UPDATE: Adultery, “Crimes Against Nature,” and the Fifth Amendment in Virginia
I originally wrote my article on adultery in Virginia in 2006 and updated it for publication in Virginia Family Law News in 2009. Since that time many prospective clients (and more than a few fellow attorneys) have contacted me to discuss the rather thorny legal issues that have surrounded the issue of adultery in Virginia. The law has now changed, however, so if you read my original adultery article here you should also read this update.
Adultery and the Fifth Amendment in Virginia
Adultery (which is defined as male/female sexual intercourse only) is still a crime in Virginia for the married participant, although one which is rarely, if ever, prosecuted. This means that under certain circumstances the married participant may “plead the Fifth” and refuse to answer questions regarding adultery. However, the law has changed with respect to section 18.2-361 of the Virginia Code — the so-called “crimes against nature” or “sodomy” statute. As you may have seen in my prior article, this statute used to make it a felony for people to engage in a whole range of sexual contact, including oral sex and same-sex acts. This allowed people to “plead the Fifth” to this conduct as well. This statute, however, was amended in 2014 to remove the prohibition on sexual contact between non-related consenting individuals.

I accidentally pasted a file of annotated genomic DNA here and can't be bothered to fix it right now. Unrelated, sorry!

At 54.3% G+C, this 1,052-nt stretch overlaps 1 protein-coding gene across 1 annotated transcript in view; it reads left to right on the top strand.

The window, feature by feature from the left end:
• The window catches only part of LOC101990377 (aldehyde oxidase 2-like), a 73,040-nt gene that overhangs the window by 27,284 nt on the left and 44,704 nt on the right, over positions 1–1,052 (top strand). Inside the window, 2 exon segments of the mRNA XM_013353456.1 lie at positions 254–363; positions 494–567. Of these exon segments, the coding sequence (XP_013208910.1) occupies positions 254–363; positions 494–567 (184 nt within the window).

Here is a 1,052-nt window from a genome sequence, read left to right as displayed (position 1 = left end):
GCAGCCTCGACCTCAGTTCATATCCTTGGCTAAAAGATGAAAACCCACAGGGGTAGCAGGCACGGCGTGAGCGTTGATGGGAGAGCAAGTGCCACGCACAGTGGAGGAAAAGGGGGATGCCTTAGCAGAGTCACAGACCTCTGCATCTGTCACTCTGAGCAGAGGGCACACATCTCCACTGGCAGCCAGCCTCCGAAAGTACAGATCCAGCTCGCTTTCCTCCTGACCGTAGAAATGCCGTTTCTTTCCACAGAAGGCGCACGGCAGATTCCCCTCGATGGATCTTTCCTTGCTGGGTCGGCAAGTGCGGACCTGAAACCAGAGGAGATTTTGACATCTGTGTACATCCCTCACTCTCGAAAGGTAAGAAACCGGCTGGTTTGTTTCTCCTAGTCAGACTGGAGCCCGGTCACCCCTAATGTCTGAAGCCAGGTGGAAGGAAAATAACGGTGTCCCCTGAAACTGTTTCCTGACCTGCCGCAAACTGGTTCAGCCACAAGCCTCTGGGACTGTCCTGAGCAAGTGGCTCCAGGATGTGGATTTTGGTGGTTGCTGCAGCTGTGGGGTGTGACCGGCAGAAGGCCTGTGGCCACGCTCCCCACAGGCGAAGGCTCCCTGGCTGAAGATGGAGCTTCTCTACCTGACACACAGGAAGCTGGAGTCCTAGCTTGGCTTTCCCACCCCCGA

What does this mean? Broadly, it means people can’t refuse to answer questions about same sex conduct in divorce proceedings anymore. If you think this may apply to your situation, you should consult with an experienced Virginia Divorce Attorney who is well-versed on issues of adultery and the Fifth Amendment.